If you were going to make a Sunbonnet Sue that represented you, what would she be doing? If you remember my most recent post, mine might be pulling weeds with one hand and wielding a cocktail in the other! Or crafting with attitude!

sinbonnet sue crafty

73 thoughts on “The Death of Sunbonnet Sue: It Couldn’t Happen to a Nicer Girl

      • It’s not just tongue-in-check; also a social commentary and, if I am interpreting it accurately, Goody Two Shoes isn’t so much good as subversive to the status quo. I am enjoying the academic paper.

        • I love subversive! And I’m glad you were able to access the paper. I found it very readable . . .

          I hope things are okay for you–no posts in a long time . . . I don’t want to pry in “public” here–just wanted you to know I am thinking of you.

          • Okay, but I am tired! Thank you. I was planning to post something today but it hasn’t happened. Just to add to life’s dramas; my mother, who is 92, was admitted to hospital last Thursday. Luckily she was allowed home today; home being in Australia. I made cake at the weekend to take my mind off things and dropped the flour container on the floor; LOL! I could have done with Sunbonnet Sue and her tidy broom. Still flour isn’t as bad as milk. Or maybe that’s not true. The dog will help lick up milk where as he is not interested in licking up flour!!!!

          • You’ve had more than your share of life’s drama lately! I can see why you haven’t been posting–don’t want to pressure you to; just wanted to be sure everything was basically okay. Dropping the flour canister–yikes. My big fear is dropping a big bowl of melted chocolate . . . it hasn’t happened yet!

          • Just finished the article. Have you read any of the Sunbonnet Babies’ Primers? The original Sunbonnet Sue graphic reminds me of the Steiner or Waldorf doll which is very simple, with almost no facial expression, so that the child can use their own imagination with the doll. I was going to say that Sunbonnet Sue may not have lasted so long if her features had been more defined but then look at Barbie! She goes on and on but not on quilts as far as I know. I could be wrong about that!

  1. Sue is my least favorite quilting icon! Thanks so much for the notice of her death. I’ll check back again later to look at some of your links, too. Thanks again. This was a great way to start my day!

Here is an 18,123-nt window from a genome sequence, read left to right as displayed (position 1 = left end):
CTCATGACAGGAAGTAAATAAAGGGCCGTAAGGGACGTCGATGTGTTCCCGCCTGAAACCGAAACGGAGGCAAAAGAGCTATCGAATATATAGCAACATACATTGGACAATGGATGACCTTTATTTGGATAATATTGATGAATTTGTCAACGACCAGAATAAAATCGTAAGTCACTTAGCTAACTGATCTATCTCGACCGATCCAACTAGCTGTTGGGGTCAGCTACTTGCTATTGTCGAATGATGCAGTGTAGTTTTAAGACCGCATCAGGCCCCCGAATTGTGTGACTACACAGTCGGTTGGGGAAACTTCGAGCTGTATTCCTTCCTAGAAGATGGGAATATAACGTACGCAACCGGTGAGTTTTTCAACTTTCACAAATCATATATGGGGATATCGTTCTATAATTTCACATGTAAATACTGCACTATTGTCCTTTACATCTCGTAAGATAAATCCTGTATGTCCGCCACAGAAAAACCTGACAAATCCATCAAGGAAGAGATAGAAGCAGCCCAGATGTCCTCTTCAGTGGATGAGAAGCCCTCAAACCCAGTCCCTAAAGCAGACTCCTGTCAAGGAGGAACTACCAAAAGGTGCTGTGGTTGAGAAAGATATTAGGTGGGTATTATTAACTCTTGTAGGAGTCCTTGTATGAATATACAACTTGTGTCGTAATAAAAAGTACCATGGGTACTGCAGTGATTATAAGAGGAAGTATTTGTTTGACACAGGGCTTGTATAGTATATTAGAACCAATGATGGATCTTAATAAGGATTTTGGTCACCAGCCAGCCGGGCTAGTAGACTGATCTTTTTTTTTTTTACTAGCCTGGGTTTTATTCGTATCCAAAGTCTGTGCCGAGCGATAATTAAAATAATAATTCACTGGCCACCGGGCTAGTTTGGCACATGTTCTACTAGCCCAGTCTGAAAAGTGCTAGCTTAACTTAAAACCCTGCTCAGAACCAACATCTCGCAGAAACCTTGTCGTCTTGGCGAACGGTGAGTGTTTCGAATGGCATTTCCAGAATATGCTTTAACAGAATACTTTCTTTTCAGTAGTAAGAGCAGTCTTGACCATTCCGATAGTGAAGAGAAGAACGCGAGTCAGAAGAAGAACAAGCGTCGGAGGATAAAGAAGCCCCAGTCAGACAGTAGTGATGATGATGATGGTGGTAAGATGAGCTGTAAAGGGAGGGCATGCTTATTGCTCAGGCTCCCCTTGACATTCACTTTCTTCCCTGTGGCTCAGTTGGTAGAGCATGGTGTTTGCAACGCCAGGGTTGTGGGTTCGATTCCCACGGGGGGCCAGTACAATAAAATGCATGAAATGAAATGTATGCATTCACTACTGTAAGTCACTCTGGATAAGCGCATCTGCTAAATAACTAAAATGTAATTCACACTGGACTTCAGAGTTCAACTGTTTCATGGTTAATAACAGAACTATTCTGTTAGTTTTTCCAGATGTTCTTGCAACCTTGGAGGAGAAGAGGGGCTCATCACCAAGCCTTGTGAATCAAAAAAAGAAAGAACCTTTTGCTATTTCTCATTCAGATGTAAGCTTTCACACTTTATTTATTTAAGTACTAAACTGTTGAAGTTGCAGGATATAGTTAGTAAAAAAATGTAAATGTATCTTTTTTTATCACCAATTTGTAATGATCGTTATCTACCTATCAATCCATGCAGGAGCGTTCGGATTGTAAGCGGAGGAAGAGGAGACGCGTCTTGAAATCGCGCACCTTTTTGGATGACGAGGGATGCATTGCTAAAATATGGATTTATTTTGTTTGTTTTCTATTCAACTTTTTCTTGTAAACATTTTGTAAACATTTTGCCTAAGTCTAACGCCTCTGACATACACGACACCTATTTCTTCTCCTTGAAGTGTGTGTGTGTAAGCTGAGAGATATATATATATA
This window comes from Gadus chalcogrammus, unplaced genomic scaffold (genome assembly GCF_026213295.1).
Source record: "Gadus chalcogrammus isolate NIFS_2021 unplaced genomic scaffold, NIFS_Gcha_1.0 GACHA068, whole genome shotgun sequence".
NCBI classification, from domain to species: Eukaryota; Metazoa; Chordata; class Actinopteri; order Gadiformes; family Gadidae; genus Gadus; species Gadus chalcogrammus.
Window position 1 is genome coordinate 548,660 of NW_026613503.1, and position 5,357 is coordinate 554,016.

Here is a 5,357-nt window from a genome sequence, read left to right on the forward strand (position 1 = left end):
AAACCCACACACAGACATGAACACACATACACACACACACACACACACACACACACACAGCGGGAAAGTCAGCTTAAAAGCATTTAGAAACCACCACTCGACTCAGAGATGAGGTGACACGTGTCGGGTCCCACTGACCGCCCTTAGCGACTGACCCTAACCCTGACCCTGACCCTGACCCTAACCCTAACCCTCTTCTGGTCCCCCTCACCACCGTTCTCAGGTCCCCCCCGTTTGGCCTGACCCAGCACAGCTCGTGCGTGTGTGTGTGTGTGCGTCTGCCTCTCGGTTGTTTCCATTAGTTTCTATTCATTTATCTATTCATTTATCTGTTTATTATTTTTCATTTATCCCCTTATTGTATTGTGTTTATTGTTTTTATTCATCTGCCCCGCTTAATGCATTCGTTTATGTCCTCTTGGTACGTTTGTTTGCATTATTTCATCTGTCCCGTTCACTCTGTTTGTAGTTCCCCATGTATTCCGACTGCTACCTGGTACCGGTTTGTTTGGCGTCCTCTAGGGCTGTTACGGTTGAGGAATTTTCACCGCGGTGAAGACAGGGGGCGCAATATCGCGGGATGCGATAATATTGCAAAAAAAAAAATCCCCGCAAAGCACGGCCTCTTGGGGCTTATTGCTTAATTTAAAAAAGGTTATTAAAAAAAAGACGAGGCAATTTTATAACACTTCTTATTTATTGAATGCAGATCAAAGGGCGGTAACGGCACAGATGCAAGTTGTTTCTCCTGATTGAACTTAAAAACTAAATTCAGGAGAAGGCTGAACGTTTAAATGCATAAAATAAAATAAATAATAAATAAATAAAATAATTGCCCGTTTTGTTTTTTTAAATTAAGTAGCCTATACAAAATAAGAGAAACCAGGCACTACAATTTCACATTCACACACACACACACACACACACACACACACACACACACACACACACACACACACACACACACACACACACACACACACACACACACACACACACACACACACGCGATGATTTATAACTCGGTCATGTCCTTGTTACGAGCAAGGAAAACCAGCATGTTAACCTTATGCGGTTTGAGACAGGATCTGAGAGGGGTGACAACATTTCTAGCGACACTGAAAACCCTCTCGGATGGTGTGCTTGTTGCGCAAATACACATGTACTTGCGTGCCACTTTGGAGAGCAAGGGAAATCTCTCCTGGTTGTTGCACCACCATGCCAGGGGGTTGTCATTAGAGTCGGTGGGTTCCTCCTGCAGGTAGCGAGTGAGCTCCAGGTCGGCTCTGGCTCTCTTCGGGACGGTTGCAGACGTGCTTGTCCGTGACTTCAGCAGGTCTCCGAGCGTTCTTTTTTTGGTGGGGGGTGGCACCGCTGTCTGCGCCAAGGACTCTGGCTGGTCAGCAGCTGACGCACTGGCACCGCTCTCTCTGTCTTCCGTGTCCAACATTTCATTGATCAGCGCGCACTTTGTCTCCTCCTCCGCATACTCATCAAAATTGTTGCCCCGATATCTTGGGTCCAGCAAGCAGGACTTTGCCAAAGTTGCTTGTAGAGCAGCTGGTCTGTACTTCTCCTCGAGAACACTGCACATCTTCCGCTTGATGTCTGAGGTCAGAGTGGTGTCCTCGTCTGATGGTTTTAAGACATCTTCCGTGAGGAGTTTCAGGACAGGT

2. Kerry, I chuckled and laughed my way through this post. What fantastic images! I’ll have to give some thought to what my own personal Sunbonnet Sue would look like. Thanks for this post…a good way to start the day!

    • Aren’t they wonderful? I found another site where the woman had one of “Sue meets Hitchcock’s The Birds”–pretty gruesome and funny! I love how witty people are!

  3. As a child of the 70’s Sunbonnet Sue will always be Holly Hobby to me. I remember a big Holly Hobby quilt that hung on the wall of my room as a child. Definitely not the icon I would choose for myself these days. As for irreverent Sue/Holly or whatever the name of our homely bonneted frenemy is, I love the humor in these Bad Sues. I figure those who are making a fuss are just as boring as old Sue. My bad Sue would definitely be wielding a can of spray paint and that cocktail doesn’t sound bad either…

    • I had completely forgotten Holly Hobby (I’m a child of an earlier era)! But, of course, you’re right that she’s just a more modern incarnation of Sue and just as insipid. I like the image of Sue with spray paint!

  4. This is fantastic! I’ve always loved that Chesterton quote used in the paper, too.

    My Sunbonnet Sue would definitely be shown ripping that hat off so that we can see her face! As I looked at these images I kept swatting at my eyes and combing back my hair — I want my Sue to SEE AND BE SEEN!

  5. What a cracking story. I love the one (I’m sorry to say) of her tied to the railroad track. It might be more fitting though if she simply died of overwork and boredom in a sweat shop. Poor Sue…..

  6. I giggled my way through this post — the snake one is hilarious! And Sue-icide! And those tiny matches as she sets herself on fire! I loved them all. I didn’t really know much about Sunbonnet Sue until about 10 years ago when I started to attend the Puyallup Fair in Washington with my family. Every year we make a point to look at the quilting display, which is always full of Sunbonnet Sues. I think I enjoy her as a bad girl much more than as a goody two shoes. =)

    • I know people love her as Goody Two Shoes (or there wouldn’t be so many of her!) but I love knowing she’s more complicated than that! When you see the good Sue quilts, you’ll always think of her dark side now!